Fruit Motifs


Verdant abundance

Vegetables       Seeds

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Fruit motifs, with the exception of grapes, are unusual on traditional folk pysanky.  One exception, and a rare one at that, is this pysanka captured by Kulzhynsky from the village of Bilousivka, in Podillia (Tulchyn raion, Vinnytsia oblast). It has as its main motif plums:


The pysanka on the right is my recreation of the design, based on the illustration in Onyshchuk’s book (Onyshchuk has altered the colors and design somewhat).

The pysanka on the left is from Shuliavka, now a suburb of Kyiv; it is also called «Сливки» (Plums). The pysanka on the right has the same name; it is from Pokuttia, and was written by Iryna Mykhaleva using natural dyes.


This pysanka, also fixed by Kulzhynsky, is from the Kaniv region.  To my eye, these appear to be cherries or perhaps some other berries.  But there is no name given in the catalog, so guesswork is all we have.                                                                                      

Other berries are sometimes seen.  This lovely pysanka with birds and branches appears to have unidentified berries on the branches. It is from a private collection, and is probably from Pokuttia.

A popular motif on pysanky from Podillliа is strawberries.  The are usually represented by a red solid circle with white dots in it.  This is an example I recreated; It is from the village of Hushchentsi, Klynivskkyi raion, Vinnytsia oblast. 

And here are more pysanky from the same region by Vira Manko.  Pysanky 1 and 3 are from Barskyi raion of Vinnytsia oblast; they look like they might be raspberries.  Pysanky 2, 4, 6, 7 and 8 are also from Hushchentsi.  Pysanka 5 is from Trostianets in Vinnytsia oblast, and is named «листочки з карлючками» (“leaves with hooks/scribbles”).




Currants and gooseberries also occur; there are examples of dryapanky with these motifs. This is one created by my friend, Arnie Klein. 

Occasionally the kalyna (viburnum, guelder rose), appears, but usually as leaves, not berries.  The example below does have berries, but it is a Diasporan design, and not a traditional one.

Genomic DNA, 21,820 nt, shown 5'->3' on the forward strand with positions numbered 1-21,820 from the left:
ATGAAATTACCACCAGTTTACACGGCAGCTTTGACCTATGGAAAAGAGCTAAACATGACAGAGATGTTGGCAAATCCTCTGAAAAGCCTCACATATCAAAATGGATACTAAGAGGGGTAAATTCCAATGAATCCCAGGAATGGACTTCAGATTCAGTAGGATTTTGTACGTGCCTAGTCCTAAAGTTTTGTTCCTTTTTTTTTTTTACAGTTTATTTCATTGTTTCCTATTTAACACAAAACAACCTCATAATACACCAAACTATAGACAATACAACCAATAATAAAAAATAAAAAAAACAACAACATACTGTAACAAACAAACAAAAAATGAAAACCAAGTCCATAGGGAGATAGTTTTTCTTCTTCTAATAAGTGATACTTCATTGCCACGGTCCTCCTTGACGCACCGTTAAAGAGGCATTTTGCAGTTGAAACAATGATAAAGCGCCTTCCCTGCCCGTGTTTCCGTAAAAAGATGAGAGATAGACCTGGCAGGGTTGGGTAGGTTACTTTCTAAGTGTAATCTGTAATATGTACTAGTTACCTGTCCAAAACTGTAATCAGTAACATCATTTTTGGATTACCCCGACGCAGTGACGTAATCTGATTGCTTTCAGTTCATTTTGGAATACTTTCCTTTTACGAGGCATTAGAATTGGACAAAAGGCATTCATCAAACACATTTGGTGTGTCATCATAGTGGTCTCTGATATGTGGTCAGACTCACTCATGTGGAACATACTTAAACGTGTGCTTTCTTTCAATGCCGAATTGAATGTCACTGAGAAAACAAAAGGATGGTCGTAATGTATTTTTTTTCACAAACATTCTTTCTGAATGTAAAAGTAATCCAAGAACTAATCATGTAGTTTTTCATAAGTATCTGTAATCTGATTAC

Grapes are probably the most commonly found fruit motif on pysanky; per Selivachov, this motif is found in just about every region of Ukraine, and varies from highly naturalistic to highly stylized. While this motif is more common on embroidery and potter, it appears on pysanky as well.  The motif consists of a compact grouping of rounded, faceted or even linear elements reminiscent of abundant bunches of grapes.

Whatever ancient symbolism there may have been to grapes and grapevines, they are now subsumed to christian ones.  In the Christian context, the vineyard is Christ’s church, and the vine-grower is Christ himself; he is also the “True Vine.”

These are examples of grape motifs taken from pysanky and from books about pysanky:

And these are a few examples from Selivachov.  Descriptions below.


  1. 2)Vinnytsia

  2. 3)Vinnytsia

  3. 4)Lviv

The pysanka on the left, from Pokuttia, has what appear to be quite lovely grapes.  The colors are not natural, and the shape stylized, but it fits the profile.  It is from a private collection. The pysanka on the right is a design from Shuliavka, which is now a suburb of Kyiv; it was first recorded by Kulzhynsky, and is entitled «Виноград» (Grapes).


These two pysanky are reproductions of traditional designs; the line width on the one on the left is too thin,but both are otherwise fairly accurate.  The one on the right is from the Chernihiv region.



Grapes are a popular motif among Diasporan pysanky, too.  They tend to be more realistic and less abstracted, but not in all cases. These are a few examples of Diasporan grape motif pysanky.